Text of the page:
The Florida Public Officials Design Institute at Abacoa—which is dedicated to improving South Florida communities by offering training in smart growth and design—hosted its eighth session in Jupiter last month. The Design Institute is a program of the Center for Urban & Environmental Solutions (CUES). Public officials from the city of Ft. Pierce, Indian River County, the town of Jupiter and the town of Sewall's Point learned first-hand how to apply sound design principles to their communities.
The two-day session began with teams of design experts visiting the communities for site tours by the officials and presentations by staff. Later that evening Michael Wallwork (at right), internationally recognized traffic engineer and transit designer, presented a lecture open to the public on "Transportation and a Sense of Place—How to Have Both."
The second day of the institute consisted of a workshop during which the design team addressed the challenges of each community’s project. Through brainstorming sessions, the team suggested ideas, developed alternative solutions and made recommendations to the participating public officials.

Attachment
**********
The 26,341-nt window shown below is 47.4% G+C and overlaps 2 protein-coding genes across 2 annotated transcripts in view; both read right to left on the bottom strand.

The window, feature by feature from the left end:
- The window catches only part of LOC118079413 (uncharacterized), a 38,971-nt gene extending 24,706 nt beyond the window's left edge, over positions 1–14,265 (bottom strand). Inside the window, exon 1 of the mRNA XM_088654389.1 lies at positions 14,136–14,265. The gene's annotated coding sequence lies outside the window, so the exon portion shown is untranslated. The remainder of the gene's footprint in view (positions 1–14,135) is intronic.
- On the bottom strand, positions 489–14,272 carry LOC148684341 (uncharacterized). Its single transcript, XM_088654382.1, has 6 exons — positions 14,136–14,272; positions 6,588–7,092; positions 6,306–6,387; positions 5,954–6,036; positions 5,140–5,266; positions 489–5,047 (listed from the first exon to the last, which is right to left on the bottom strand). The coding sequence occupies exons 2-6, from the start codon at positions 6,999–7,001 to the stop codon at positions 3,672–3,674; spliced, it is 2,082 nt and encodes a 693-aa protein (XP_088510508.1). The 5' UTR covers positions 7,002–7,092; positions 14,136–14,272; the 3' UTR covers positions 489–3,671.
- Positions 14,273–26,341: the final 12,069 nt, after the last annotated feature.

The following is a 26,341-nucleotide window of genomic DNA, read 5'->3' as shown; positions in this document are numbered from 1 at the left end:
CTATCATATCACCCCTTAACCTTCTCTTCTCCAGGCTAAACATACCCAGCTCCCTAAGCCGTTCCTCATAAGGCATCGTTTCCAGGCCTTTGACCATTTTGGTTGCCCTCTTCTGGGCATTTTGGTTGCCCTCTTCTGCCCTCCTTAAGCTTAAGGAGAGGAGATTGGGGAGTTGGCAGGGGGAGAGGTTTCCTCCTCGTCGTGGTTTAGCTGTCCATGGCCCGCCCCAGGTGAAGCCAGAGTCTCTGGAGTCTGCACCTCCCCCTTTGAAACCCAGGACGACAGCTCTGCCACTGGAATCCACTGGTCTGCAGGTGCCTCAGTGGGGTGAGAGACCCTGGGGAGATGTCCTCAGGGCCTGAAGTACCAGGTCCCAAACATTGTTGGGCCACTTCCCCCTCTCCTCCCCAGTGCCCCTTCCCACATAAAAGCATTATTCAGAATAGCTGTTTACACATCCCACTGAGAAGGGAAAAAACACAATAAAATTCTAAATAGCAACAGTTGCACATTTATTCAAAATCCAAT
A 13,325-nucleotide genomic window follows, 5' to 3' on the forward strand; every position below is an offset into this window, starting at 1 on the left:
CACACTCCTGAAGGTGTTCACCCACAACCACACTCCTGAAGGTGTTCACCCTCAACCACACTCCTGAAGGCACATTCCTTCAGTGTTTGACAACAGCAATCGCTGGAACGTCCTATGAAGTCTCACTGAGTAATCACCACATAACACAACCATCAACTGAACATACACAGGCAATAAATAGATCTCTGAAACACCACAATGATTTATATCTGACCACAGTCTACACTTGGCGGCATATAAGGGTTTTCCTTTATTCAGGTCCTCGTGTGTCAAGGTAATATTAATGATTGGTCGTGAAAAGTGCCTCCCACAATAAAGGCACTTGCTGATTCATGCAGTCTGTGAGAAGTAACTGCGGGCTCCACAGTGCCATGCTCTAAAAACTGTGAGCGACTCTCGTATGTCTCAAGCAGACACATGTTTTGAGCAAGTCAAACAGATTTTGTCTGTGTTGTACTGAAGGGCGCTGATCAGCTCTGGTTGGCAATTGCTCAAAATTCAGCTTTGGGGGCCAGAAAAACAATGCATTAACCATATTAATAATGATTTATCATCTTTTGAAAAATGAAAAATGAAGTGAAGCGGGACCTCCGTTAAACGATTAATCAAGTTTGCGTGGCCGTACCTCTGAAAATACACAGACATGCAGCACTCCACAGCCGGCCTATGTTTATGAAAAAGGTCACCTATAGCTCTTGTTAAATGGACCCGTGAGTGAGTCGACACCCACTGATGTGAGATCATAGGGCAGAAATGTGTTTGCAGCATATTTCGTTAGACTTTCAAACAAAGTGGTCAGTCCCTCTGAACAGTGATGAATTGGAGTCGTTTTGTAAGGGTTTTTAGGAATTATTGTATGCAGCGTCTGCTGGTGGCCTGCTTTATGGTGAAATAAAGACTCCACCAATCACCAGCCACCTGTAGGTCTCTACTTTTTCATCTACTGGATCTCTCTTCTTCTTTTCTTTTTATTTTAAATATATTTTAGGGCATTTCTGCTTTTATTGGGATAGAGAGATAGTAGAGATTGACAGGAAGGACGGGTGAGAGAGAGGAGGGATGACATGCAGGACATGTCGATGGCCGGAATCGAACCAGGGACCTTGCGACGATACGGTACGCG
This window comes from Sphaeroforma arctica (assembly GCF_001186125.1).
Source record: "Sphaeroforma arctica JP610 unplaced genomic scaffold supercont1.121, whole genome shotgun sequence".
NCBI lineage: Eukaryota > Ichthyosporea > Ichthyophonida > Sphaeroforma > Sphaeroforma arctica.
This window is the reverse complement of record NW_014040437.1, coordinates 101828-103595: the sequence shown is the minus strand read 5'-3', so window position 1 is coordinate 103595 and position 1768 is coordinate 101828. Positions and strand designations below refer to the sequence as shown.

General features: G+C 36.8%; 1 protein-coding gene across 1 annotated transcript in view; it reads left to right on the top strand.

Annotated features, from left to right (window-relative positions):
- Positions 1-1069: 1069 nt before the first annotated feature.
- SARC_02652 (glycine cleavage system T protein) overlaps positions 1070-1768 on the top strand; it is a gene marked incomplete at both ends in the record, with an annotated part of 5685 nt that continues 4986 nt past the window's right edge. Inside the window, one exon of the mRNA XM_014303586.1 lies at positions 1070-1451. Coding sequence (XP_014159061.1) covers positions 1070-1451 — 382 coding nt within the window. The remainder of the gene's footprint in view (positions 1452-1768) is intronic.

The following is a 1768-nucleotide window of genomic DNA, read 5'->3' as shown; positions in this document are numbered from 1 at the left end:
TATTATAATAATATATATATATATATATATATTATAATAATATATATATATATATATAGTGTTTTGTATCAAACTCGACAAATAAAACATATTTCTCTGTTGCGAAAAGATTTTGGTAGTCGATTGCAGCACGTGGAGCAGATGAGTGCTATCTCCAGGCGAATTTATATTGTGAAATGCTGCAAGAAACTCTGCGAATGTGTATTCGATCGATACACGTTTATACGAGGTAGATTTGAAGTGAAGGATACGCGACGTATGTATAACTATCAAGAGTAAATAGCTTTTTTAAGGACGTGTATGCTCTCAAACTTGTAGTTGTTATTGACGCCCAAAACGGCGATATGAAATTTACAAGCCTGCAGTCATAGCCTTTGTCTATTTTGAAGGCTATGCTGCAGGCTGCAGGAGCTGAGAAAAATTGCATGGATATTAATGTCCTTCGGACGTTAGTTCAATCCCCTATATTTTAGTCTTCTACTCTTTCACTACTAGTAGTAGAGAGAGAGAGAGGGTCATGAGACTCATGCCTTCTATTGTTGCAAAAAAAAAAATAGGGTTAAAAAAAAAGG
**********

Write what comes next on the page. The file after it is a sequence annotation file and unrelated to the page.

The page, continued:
This session of the institute was especially rewarding. Just prior to the public lecture, the Design Institute received an award from 1000 Friends of Florida, a statewide community watchdog group. 1000 Friends President Lester Abberger and Executive Director Charles Pattison presented the Design Institute with the Better Community Award for its innovative approach to promoting the principles of smart growth and design throughout the region. The Better Community Award recognizes “plans that have been implemented and projects which are completed that use the principles of smart growth to create livable, vital environments.”
For more information, visit www.floridadesigninstitute.org.
"Troubled Waters", an exhibit of oils on canvas by artist Marilyn Muller (at right), continues through Dec. 15 at the Jupiter campus in the SR Atrium. The exhibit, part of the Art in the Atrium series, includes paintings of the sea and landscapes ranging from the Florida savannas to hillsides of Tuscany. The colors are vibrant with a thick application of paint and glazing with loose impressionistic brushwork. The artist alternates plein air works—works painted in the outside environment rather than indoors—with a studio approach. Muller has exhibited throughout the Palm Beach area and recently was part of a show in Amsterdam featuring U.S. painters. Her paintings hang in private collections nationwide. She continues her role as an educator of private students and as part of the painting/drawing program at the Lighthouse Center for the Arts in Tequesta.